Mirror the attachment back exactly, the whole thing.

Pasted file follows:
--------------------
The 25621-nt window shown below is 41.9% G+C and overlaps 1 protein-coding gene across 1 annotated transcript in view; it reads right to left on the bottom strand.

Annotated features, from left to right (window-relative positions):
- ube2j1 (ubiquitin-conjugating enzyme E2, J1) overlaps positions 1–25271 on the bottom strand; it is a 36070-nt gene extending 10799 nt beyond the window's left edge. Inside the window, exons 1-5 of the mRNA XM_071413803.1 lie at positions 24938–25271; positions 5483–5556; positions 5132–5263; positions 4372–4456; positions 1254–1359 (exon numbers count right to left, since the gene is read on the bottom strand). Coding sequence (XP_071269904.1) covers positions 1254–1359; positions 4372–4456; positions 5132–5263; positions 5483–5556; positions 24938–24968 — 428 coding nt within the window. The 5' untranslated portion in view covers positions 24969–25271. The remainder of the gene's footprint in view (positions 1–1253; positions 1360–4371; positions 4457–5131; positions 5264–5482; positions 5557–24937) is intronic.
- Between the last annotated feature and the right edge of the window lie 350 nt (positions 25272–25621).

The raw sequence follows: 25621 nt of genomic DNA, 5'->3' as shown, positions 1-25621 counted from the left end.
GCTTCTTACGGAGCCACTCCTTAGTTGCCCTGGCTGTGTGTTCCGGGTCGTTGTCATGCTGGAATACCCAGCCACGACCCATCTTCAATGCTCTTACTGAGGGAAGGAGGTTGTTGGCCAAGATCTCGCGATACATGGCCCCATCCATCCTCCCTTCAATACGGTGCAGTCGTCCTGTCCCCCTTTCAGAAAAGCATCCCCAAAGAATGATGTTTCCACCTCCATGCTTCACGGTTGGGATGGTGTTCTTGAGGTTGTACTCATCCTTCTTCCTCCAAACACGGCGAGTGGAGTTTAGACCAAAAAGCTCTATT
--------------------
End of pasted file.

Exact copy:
The 25621-nt window shown below is 41.9% G+C and overlaps 1 protein-coding gene across 1 annotated transcript in view; it reads right to left on the bottom strand.

Annotated features, from left to right (window-relative positions):
- ube2j1 (ubiquitin-conjugating enzyme E2, J1) overlaps positions 1–25271 on the bottom strand; it is a 36070-nt gene extending 10799 nt beyond the window's left edge. Inside the window, exons 1-5 of the mRNA XM_071413803.1 lie at positions 24938–25271; positions 5483–5556; positions 5132–5263; positions 4372–4456; positions 1254–1359 (exon numbers count right to left, since the gene is read on the bottom strand). Coding sequence (XP_071269904.1) covers positions 1254–1359; positions 4372–4456; positions 5132–5263; positions 5483–5556; positions 24938–24968 — 428 coding nt within the window. The 5' untranslated portion in view covers positions 24969–25271. The remainder of the gene's footprint in view (positions 1–1253; positions 1360–4371; positions 4457–5131; positions 5264–5482; positions 5557–24937) is intronic.
- Between the last annotated feature and the right edge of the window lie 350 nt (positions 25272–25621).

The raw sequence follows: 25621 nt of genomic DNA, 5'->3' as shown, positions 1-25621 counted from the left end.
GCTTCTTACGGAGCCACTCCTTAGTTGCCCTGGCTGTGTGTTCCGGGTCGTTGTCATGCTGGAATACCCAGCCACGACCCATCTTCAATGCTCTTACTGAGGGAAGGAGGTTGTTGGCCAAGATCTCGCGATACATGGCCCCATCCATCCTCCCTTCAATACGGTGCAGTCGTCCTGTCCCCCTTTCAGAAAAGCATCCCCAAAGAATGATGTTTCCACCTCCATGCTTCACGGTTGGGATGGTGTTCTTGAGGTTGTACTCATCCTTCTTCCTCCAAACACGGCGAGTGGAGTTTAGACCAAAAAGCTCTATT